by Anouk Booneman
Summer is in full swing in upstate New York. My CSA shares are filled with greens and herbs. The last of the winter vegetables have been used, and I really don’t want to see those until November. I am so looking forward to the beautiful bounty of summer. My fridge is filled with garlic scapes at the moment. Garlic scapes are those long green shoots that grow from the garlic bulb. They can be used as a substitute for garlic and scallions and are perfect for pesto and garlic scape confit.
I make a lot of ratatouilles in the summer. It’s the perfect dish to use up the overflow of summer vegetables and herbs. The dish holds well, and I can eat it daily. Ratatouille was wildly popularized in the USA by the movie Ratatouille. A French friend told me recently that it’s not ratatouille that is served in the movie but a dish called Tian. Tian is the word for both the pottery casserole in which this dish is cooked and the dish itself. Like ratatouille it’s a mix of tomatoes, onions, zucchini and eggplant, but the main difference might be the presentation. Ratatouille has a rustic appearance, while this dish is layered. My friend takes the layering very seriously and her tian looks very fancy. While she has the patience to slice every vegetable with a mandoline and arrange them, I don’t. Not every tian recipe is that time consuming, though, and I would be willing to try the recipe from Food52 by Dories Greenspan. Ideally, I would prefer a new dinner invitation from that same friend, because she is the tian master.
I have had a lot of bok choy in my farm share as well. Bok choy has a crisp, crunchy texture. It is slightly bitter and pairs well with sesame, soy sauce and ginger. I really like it raw in salad and paired with some seasonal strawberries as well.
Garlic Scape Pesto (Adapted from the Spruce Eats)
Gather the ingredients.
Add the garlic scapes, basil, and kosher salt to a food processor or blender
Pulse a couple of times to achieve a rough mixture
Slowly start adding 1/2 cup of the olive oil.
Stop processing and scrape down the sides of the bowl with a rubber spatula.
The texture of the final pesto is up to personal taste. If the sauce seems too thick for your preference, add 2 tablespoons of olive oil at a time and check again for your ideal consistency.
Once a smooth paste has been achieved, add 1/2 cup of the Parmesan cheese (or the nutritional yeast) and process until completely mixed in. Taste for seasoning.
Add the remaining cheese if you'd like a thicker and more savory paste, or leave as is if you're happy with the flavor and consistency so far.
Add the pine nuts and process at low speed until the nuts are roughly chopped and fully mixed in. The coarse nuts give the pesto a great texture.
Pesto can be frozen to up to six months.
Preheat the oven to 200 degrees.
In a 1-inch-deep baking dish, combine the garlic scapes and peeled garlic cloves with the thyme or other herbs of your choice. Add enough extra-virgin olive oil to cover. Cover the dish with aluminum foil and bake until the garlic cloves have softened, about 30 minutes.
Remove from the oven and serve with grilled bread. To store, discard the scapes and thyme and store the cloves with oil in an airtight container. Drizzle on salad, on a fried egg or on some toasted sourdough bread.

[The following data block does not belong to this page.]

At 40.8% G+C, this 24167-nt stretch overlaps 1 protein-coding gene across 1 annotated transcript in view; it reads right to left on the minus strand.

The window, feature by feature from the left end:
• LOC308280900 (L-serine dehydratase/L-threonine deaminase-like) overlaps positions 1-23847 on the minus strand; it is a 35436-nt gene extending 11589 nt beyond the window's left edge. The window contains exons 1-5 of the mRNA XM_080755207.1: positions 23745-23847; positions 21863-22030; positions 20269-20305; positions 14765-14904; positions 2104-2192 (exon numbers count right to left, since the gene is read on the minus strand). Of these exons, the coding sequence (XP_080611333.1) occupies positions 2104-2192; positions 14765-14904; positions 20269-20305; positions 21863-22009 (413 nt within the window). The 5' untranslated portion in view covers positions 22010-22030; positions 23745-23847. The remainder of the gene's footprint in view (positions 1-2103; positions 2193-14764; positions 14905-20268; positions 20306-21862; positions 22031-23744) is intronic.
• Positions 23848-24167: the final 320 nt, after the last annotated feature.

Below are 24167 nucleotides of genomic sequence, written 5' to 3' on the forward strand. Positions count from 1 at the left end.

Tian (Dorie Greenspan for Food 52)
Center a rack in the oven and preheat it to 400° F. Pour 2 tablespoons of the oil into the baking dish, tilting it so the oil coats the sides. Scatter over half the garlic and a little more than half of the herbs and season generously with salt and pepper.
Slice the vegetables: they should be cut about 1⁄4 inch thick. Ideally, they should all be about the same size, so if any are particularly large, you might want to cut them in half the long way before slicing them. This is a nicety, not a necessity.
Arrange the vegetables in the dish in tightly overlapping circles. Try to squeeze the eggplant between slices of tomato and get the zucchini and onions to cuddle up to one another. Keep the circles tight, since the vegetables will soften and shrink in the oven. Season generously with salt and pepper, tuck the remaining slivers of garlic in among the vegetables, top with the remaining herbs and drizzle over as much of the remaining oil (3 to 7 tablespoons) as you’d like. Place the tian on a baking sheet lined with foil, parchment or a silicone baking mat. Bake the tian for 70 to 90 minutes, until the vegetables are meltingly tender and the juices are bubbling.
Serve the tian a few minutes out of the oven or allow it to cool to room temperature. This dish makes great leftovers.
Strawberry Bok Choy Salad
For the dressing
Slowly whisk in ¼ cup of oil. Taste for seasoning and add more oil, salt, and pepper, if you like.
For the salad
1. Cut the bok choy crosswise into 1-inch pieces. Coarsely chop the darker green strips. Rinse well and dry in a salad spinner
2. In a salad bowl, combine the bok choy, strawberries, scallions and cheese if using. Add the dressing and toss lightly. Sprinkle with almonds.
Anouk Booneman is a graduate from the Culinary Institute of America and the co-founder of Spring into health with Anouk and Danielle.